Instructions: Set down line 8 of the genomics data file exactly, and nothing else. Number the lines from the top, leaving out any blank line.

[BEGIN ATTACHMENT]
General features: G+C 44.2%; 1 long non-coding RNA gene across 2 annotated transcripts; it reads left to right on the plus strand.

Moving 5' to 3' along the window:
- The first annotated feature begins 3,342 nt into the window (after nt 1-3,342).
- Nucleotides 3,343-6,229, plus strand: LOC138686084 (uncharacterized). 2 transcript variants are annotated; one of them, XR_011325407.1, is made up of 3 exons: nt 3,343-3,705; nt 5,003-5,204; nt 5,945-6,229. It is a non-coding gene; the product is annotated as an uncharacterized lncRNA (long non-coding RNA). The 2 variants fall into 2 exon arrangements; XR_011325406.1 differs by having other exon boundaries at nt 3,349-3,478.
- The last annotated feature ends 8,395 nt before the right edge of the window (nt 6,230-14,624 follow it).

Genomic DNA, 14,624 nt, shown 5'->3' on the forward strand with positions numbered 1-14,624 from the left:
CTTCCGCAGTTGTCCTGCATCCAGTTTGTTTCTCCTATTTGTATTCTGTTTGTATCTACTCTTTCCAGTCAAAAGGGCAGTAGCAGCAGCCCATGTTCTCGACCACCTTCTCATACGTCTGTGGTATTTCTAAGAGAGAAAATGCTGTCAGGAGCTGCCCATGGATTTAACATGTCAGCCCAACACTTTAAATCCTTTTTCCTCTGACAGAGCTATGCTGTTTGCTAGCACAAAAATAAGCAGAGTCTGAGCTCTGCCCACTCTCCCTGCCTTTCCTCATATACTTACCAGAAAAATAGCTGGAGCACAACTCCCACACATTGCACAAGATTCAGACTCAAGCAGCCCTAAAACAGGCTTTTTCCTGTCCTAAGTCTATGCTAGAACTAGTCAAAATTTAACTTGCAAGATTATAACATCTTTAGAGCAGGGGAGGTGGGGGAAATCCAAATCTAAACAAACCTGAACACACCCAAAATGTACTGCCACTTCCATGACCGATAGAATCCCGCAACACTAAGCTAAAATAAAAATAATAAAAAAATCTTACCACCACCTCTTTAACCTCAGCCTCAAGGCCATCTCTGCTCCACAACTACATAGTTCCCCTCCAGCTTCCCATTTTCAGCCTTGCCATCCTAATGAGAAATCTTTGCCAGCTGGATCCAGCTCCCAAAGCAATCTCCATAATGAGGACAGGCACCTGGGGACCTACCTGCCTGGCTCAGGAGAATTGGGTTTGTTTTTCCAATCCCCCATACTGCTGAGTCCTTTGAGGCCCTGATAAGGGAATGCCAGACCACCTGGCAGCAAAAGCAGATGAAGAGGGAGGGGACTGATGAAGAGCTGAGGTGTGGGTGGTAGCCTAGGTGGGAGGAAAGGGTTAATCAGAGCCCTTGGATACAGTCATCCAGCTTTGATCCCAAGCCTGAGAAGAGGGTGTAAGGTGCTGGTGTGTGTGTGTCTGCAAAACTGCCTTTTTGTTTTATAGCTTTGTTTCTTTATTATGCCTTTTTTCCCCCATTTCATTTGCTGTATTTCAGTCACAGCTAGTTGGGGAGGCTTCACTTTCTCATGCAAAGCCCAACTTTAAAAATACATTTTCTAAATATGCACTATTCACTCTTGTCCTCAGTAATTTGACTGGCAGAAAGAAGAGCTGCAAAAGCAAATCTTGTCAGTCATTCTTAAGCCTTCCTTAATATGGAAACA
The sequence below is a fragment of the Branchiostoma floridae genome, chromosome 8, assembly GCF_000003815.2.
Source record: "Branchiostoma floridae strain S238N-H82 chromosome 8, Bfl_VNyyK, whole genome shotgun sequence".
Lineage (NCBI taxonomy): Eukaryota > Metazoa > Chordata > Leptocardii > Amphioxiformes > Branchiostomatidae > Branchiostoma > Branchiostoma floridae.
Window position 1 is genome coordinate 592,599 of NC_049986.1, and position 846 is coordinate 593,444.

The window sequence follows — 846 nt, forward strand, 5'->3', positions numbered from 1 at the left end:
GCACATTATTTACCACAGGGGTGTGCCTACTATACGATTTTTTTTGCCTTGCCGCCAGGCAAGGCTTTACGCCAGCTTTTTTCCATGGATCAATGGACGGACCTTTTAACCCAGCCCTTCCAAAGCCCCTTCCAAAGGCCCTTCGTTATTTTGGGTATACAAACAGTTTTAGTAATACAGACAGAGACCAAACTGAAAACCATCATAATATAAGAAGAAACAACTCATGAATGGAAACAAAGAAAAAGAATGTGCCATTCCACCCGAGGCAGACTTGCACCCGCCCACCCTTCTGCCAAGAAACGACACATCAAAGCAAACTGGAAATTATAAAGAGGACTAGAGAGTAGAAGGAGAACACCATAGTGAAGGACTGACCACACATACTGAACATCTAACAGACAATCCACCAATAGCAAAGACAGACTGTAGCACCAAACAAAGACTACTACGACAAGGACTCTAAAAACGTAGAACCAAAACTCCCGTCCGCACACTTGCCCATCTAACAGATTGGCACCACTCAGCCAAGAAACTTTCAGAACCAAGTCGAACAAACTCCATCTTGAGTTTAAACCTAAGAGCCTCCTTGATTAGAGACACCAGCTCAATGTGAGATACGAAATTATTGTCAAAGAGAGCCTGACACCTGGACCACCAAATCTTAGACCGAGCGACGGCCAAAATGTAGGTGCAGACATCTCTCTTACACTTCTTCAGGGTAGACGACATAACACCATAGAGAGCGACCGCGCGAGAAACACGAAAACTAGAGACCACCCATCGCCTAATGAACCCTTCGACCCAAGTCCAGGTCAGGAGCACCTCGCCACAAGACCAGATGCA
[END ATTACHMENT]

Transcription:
The sequence below is a fragment of the Branchiostoma floridae genome, chromosome 8, assembly GCF_000003815.2.